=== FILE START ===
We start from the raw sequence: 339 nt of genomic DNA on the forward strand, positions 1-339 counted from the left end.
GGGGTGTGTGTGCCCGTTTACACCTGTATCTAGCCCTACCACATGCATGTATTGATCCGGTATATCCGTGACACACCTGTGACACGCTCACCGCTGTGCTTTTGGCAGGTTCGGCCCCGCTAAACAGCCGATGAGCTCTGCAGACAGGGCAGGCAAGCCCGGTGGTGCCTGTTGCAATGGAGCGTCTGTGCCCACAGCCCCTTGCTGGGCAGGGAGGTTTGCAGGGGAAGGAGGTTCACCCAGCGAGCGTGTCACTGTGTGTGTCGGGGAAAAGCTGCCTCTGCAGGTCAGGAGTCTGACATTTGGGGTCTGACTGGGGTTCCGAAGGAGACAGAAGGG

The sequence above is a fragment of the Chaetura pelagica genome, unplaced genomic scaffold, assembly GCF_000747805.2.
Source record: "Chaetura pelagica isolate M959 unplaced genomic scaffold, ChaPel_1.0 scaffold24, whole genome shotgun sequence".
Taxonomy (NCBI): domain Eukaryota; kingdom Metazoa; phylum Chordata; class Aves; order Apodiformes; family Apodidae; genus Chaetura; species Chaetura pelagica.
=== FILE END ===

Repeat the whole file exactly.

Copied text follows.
We start from the raw sequence: 339 nt of genomic DNA on the forward strand, positions 1-339 counted from the left end.
GGGGTGTGTGTGCCCGTTTACACCTGTATCTAGCCCTACCACATGCATGTATTGATCCGGTATATCCGTGACACACCTGTGACACGCTCACCGCTGTGCTTTTGGCAGGTTCGGCCCCGCTAAACAGCCGATGAGCTCTGCAGACAGGGCAGGCAAGCCCGGTGGTGCCTGTTGCAATGGAGCGTCTGTGCCCACAGCCCCTTGCTGGGCAGGGAGGTTTGCAGGGGAAGGAGGTTCACCCAGCGAGCGTGTCACTGTGTGTGTCGGGGAAAAGCTGCCTCTGCAGGTCAGGAGTCTGACATTTGGGGTCTGACTGGGGTTCCGAAGGAGACAGAAGGG

The sequence above is a fragment of the Chaetura pelagica genome, unplaced genomic scaffold, assembly GCF_000747805.2.
Source record: "Chaetura pelagica isolate M959 unplaced genomic scaffold, ChaPel_1.0 scaffold24, whole genome shotgun sequence".
Taxonomy (NCBI): domain Eukaryota; kingdom Metazoa; phylum Chordata; class Aves; order Apodiformes; family Apodidae; genus Chaetura; species Chaetura pelagica.